I better stick to the part of the puzzle that I am most comfortable with, that is knowing how to carve out the change. It is important to note here that the change that we are referring to here is the change of device and not so much the substance of what is being executed. That is in essence it will still be reaching to a customer to either sell or serve or remind them of the both or either. It would be easier for the brand to sell what it has already sold, it is this core belief that often prohibits the founders from changing. So, as a change managers, we should start from there.
I present to you the framework!
5 step framework for BPOs.
Let’s understand how is the current stack of clients/customers stack up. Data probing will be necessary. Here are the questions that you will need to ask and answer.
1. Figure out your area of strength.
- Which industry?
- What line of work?
- Which medium?
- What nature?
- Is there a specific demographic?
- Not just for existing clients but past customers too.
- Why did the customers who left you did so?
Plot these details on the table.
A quick analysis of these details should reveal to you that which is that technology feature that can fully automate the work that you are now doing in a manual manner. Pick that product and then assess.
- Would you like to create the product bottoms up?
- Or you have the wherewith-all to acquire an organization that might already have the solution ready.
- If acquisition looks difficult, try merger possibilities.
2. Get critical stakeholders on board with the idea of ‘transformation’.
- Key employees.
It is important to keep critical people in the organization informed of the direction in which the organization is wanting to pivot into. As it is this set of people who are going to make it work. This conversation is best not kept unidirectional, consensus building is needed. Bring the team on board and then get on with the plan.
3. Finding the resources (money and other things).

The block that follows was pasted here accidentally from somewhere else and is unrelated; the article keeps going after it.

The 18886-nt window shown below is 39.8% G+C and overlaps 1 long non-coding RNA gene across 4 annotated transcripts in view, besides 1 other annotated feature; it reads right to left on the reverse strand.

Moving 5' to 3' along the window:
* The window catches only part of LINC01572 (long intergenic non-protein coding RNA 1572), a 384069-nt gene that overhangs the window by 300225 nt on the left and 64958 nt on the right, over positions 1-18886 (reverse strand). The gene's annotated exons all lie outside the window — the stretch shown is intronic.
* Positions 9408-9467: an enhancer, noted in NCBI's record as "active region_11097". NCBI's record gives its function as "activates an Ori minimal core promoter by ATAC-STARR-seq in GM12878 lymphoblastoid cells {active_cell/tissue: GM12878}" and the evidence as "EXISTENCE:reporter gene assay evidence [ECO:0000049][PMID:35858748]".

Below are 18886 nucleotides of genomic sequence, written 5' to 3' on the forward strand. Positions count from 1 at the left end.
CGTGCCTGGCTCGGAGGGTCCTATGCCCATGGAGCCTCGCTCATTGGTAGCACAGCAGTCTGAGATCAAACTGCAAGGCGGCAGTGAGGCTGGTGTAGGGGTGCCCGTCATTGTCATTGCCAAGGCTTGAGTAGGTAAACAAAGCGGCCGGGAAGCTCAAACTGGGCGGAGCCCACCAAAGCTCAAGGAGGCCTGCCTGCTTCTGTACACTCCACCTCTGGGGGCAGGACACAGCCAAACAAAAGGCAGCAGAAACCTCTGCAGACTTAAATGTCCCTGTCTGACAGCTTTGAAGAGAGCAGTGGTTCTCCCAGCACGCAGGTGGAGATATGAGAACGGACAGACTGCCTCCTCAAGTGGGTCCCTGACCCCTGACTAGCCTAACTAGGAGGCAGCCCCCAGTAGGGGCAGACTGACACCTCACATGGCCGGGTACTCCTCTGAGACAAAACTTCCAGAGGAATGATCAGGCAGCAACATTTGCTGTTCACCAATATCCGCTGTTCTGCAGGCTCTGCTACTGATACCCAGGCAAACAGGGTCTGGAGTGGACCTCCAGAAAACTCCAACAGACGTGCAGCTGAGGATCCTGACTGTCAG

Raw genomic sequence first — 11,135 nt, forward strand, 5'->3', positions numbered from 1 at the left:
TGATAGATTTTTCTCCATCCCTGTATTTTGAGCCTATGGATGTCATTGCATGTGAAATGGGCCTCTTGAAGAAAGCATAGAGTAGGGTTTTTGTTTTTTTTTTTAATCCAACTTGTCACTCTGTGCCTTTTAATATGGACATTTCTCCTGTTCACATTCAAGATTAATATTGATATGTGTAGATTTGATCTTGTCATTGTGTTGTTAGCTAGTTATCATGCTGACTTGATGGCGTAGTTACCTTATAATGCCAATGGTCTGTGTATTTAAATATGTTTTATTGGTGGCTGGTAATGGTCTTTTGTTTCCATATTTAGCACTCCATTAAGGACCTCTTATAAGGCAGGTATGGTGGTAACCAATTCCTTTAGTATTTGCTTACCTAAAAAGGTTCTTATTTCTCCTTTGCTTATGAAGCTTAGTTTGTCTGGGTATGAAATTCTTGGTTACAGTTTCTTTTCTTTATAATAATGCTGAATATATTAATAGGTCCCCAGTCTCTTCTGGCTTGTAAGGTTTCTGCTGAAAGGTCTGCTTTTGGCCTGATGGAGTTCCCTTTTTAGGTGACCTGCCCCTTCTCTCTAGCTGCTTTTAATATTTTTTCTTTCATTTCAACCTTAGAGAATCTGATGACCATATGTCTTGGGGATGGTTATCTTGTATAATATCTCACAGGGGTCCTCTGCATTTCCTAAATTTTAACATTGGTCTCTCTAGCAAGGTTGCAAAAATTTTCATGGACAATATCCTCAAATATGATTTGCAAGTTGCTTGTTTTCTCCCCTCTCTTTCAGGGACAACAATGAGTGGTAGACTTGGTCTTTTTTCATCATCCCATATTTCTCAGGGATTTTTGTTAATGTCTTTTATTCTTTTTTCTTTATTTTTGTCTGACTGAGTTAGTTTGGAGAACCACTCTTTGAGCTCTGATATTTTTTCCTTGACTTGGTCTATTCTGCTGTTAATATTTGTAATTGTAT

- See how you’re placed.
- Plan for the shortfall if any.
Change is easier said than done. Resource mining beforehand is critical to success.
4. Getting the team ready.
- Restructuring the organization.
- Hiring the skill sets that would be needed to build/run/manage the solution.
This is perhaps the most important part of the puzzle. Old world conventional leaders do not want things to change because they know it is too late for them to change and they also know that if things change they will become irrelevant. In preparing the team, the leader needs to understand both sides of the story: why is change vital and what is the cost of not changing.
5. Make a new business goal.
- Make a new goal statement of the company and then socialize it.
Both your mission and vision statements might need to reflect the change in plan. Make it happen, socialize it – take it to the last employee. You need the whole of the organization to rally behind the change.
These five steps pulled right should carry you through, without much trouble.
For those of you who are not wanting to get on with the first step right away and wish to think through a few ideas for building platforms, here are a few.
Platform/Product Ideas for BPOs.
1. CRM Solution for managing customer service end to end.
- Workforce management system.
- Knowledge management.
- Training management system.
- Performance management Module.
- Quality management system.
- Data and Reporting modules.
2. Creating a solution for the industry where most of your contacts come from.
- Video KYC in BFSI.
- Digital onboarding.
- Social Media command center
3. Systems designed to reducing churn.
- Survey tool.
- Linking usage with trigger points.
- Devising strategies for increased longevity of the customer.
4. Conversation engine.
- Desktop Automation.
5. Vendor management system.
- Client onboarding
- Client sign up
- Life cycle management
- Complaint and compliment modules.
- Billing and Invoicing.
- Change management.
- Forecasting and supply details.
No matter what you do, you must not remain the same, because those who do not change perish.
On that note I shall end this, take care and good luck.
Link to the last article